In Maharashtra, all private and government schools and colleges were shut down on March 15 last year. In this period, educational institutions shifted all examinations, admissions and classes to digital-only processes.
In mid-July, the Tribal Development Department of Maharashtra launched the “Unlock Learning Scheme”, under which it said ashram school students would get textbooks at home and teachers would visit the village to solve their problems. The news was widely covered by the media. But neither the textbooks nor the teachers reached their village, students in Melghat say.
“Our teachers did not try to even contact us and they did not share any information with us about the exams, study, and notes,” said Kasdekar. “Till now, in the past seven months, the teachers have visited us just once. One of them took some photographs showing students wearing masks and told us to study at home. But how will we study at home when we don’t have any books or study material to study at home?”
Visibly upset, he continued: “We do not even have enough money to buy new books. When I went to college to submit an examination form, I asked the staff again for the books and in response, I got nothing.”
On November 23, the state government allowed colleges and high schools – Class 9 to 12 – to resume physical classes. But the residential buildings or hostels remained closed, making it nearly impossible for thousands of Adivasi students to return to their studies since they cannot afford the cost of living away from home.
According to the Tribal Development Department, in Dharani and Chikhaldara, the Adivasi-majority blocks in Melghat, 2,515 students of Class 10 and 1,834 students of Class 12 were staying in subsidised government hostels.
“When I was in the ashram school, I used to go running every morning,” said Kasdekar. “I had started studying and preparing for the police recruitment exam last year but my life suddenly changed after the lockdown. I am not able to even think anymore about the preparation for police recruitment. For now, I am more worried about how I will even pass the HSC exam.”
Kasdekar said he worked on his family work in the morning and then picked up whatever wage work he could around the village. Many of his peers in Class 12, he added, had left their villages to find work in nearby cities.
The predicament of girls
Not only have the Adivasi students of Melghat been deprived of their right to education in the past year, they have also lost out on nutritional support the government provided, such as iron supplements for girl students.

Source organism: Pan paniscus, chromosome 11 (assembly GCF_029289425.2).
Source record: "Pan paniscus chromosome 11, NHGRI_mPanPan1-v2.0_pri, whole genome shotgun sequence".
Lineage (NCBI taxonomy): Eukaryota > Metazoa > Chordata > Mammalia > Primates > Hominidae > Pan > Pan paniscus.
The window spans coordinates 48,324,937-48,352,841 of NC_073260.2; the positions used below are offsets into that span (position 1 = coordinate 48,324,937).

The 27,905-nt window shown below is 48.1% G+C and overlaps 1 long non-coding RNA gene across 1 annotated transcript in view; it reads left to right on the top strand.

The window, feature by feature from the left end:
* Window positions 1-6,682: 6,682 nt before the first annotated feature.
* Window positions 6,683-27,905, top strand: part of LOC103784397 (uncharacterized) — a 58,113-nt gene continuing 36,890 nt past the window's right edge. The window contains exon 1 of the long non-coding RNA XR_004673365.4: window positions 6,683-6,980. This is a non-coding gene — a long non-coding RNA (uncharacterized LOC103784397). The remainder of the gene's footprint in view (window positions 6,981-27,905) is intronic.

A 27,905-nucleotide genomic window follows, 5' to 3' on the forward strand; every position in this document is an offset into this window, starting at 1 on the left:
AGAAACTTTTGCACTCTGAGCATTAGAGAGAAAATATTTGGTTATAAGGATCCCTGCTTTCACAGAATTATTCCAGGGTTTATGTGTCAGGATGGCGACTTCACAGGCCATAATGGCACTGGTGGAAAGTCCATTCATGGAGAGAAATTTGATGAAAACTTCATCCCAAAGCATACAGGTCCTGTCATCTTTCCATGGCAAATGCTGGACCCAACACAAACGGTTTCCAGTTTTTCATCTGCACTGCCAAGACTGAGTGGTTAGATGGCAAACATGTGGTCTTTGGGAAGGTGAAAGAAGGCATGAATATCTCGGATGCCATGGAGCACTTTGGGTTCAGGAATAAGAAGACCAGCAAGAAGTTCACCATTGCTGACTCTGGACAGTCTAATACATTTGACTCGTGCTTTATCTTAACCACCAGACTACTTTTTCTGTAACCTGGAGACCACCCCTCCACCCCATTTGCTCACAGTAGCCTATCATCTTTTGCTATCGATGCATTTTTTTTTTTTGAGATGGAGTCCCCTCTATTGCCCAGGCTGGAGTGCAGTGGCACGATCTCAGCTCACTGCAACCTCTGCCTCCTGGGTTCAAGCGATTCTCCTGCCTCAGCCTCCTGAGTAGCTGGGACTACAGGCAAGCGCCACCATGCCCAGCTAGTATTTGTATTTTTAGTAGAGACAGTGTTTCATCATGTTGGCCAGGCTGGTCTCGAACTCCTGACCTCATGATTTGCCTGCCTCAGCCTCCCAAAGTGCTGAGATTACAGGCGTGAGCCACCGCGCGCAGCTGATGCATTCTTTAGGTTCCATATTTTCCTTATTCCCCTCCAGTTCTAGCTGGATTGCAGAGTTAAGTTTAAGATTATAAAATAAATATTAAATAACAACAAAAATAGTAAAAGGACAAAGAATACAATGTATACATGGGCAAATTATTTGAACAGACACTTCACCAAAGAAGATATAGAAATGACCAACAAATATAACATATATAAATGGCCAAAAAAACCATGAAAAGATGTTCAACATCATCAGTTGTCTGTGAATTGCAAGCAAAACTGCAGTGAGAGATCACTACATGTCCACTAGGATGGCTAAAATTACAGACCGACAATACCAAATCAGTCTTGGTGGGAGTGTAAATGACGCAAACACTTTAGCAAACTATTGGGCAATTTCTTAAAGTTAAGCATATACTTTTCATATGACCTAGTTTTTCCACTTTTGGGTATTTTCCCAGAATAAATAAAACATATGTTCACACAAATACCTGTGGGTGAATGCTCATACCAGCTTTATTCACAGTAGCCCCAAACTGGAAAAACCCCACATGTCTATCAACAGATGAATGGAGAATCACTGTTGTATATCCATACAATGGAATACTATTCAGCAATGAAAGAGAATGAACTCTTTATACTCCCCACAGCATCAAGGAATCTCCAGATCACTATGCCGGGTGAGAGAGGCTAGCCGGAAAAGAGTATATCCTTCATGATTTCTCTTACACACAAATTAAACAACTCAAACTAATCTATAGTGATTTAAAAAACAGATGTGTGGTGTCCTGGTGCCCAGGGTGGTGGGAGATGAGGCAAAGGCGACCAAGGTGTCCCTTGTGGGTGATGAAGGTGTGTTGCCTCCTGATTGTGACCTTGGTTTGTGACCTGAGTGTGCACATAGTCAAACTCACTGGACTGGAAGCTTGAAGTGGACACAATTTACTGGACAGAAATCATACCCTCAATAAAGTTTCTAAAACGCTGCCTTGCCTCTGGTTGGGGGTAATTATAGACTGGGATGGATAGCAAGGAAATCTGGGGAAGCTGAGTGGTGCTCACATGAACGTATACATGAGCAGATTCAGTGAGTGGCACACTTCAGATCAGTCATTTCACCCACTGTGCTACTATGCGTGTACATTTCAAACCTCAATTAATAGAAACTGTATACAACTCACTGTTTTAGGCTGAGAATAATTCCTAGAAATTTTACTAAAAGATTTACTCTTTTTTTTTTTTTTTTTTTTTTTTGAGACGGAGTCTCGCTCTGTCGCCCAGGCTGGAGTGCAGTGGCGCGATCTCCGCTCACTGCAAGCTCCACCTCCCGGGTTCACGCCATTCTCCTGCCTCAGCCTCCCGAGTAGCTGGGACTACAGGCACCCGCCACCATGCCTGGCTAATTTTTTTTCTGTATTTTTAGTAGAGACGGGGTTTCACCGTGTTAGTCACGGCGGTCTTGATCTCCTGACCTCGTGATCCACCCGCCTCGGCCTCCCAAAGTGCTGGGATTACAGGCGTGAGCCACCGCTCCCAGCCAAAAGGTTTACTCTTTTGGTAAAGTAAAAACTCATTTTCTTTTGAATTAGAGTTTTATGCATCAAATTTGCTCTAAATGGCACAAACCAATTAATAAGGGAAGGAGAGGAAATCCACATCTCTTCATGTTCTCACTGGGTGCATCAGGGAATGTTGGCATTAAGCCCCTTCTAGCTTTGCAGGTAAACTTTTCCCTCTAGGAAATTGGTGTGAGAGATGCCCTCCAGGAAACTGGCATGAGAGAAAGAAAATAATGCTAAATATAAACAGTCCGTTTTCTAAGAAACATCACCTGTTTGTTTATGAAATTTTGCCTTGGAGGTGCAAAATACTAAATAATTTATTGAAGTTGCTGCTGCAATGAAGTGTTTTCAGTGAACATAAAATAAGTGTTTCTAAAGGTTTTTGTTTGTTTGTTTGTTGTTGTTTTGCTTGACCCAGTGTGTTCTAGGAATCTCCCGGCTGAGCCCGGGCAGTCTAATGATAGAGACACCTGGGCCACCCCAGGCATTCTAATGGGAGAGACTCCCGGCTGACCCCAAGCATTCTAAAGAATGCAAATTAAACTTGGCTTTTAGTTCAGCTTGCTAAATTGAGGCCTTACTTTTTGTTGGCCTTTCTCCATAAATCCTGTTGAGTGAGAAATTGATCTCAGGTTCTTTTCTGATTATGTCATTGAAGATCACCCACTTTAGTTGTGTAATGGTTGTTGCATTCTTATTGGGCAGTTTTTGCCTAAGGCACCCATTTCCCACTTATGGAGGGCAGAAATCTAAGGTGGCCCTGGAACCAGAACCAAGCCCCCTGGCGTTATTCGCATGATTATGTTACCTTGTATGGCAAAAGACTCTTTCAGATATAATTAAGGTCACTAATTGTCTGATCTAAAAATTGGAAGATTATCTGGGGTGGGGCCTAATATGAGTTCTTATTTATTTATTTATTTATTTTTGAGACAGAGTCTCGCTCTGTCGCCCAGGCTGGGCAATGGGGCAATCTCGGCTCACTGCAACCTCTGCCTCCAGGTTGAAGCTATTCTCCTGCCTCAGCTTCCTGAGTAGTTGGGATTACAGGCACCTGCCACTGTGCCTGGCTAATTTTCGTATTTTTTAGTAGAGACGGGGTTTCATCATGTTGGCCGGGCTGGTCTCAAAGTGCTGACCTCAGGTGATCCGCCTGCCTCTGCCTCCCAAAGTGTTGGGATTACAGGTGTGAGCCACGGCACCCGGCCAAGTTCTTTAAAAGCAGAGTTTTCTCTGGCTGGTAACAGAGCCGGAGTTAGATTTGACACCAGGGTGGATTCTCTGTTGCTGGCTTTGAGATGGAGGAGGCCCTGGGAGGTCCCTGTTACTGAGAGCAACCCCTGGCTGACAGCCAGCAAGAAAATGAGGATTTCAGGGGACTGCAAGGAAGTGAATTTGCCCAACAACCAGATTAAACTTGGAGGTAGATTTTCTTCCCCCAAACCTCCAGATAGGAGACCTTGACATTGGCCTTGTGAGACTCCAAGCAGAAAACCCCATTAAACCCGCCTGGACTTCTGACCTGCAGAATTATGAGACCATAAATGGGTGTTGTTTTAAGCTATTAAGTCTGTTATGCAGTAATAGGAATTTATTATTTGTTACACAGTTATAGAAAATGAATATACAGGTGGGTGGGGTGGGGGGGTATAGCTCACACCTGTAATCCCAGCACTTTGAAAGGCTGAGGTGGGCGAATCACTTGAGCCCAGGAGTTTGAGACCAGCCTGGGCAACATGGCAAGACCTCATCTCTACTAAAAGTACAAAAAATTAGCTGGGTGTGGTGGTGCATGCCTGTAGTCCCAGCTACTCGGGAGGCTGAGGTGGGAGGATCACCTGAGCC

Divya Bhurelal Mavaskar, a student of Class 11 at the Dhakarmal Ashram School, underscored the difficulties faced by girls in Melghat in accessing higher studies: “My father was an understanding person, and he gave me the opportunity to learn because of which I was able to get admission in an ashram school. Now, even though there were announcements that schools are open, our school remained closed, and I don’t know when it will open.”
Mavaskar said that when she returned to her village during the pandemic-induced lockdown, she initially tried to teach the younger children in the village. “I did this because I have a strong inclination towards education, but if I am not able to resume my own education soon, I fear that my family will force me into getting married. All hard work and my dreams will become unsuccessful.”
Nisha Bajirao Kasdekar, a student of VN College in Class 12 said like several others, with her studies disrupted and without being able to access online classes, she felt forced to do wage labour. “Last year, around this time, I was very happy when I had passed Class 10 with 61% marks,” she said. “I got admission in Arts at Dharani for Class 11. I thought I was going to learn a lot. My plan was to enter a hostel there. But nothing of that sort happened.”
Nothing short of an obstacle course
Jaylal Dhikar, the second-year BSc mathematics student from Potilawa village, said it took courage for Adivasi students from Melghat to pursue education in a city.
“We have grown in difficult circumstances,” he said. “The torment we carry within ourselves is just incomprehensible to others.”
“At every single moment there is some fear and trepidation when we first go out, even from walking on the street, which we keep to ourselves,” he continued. “I see children from near my village in the schools trying to hide their faces behind the desk when they first come to school.”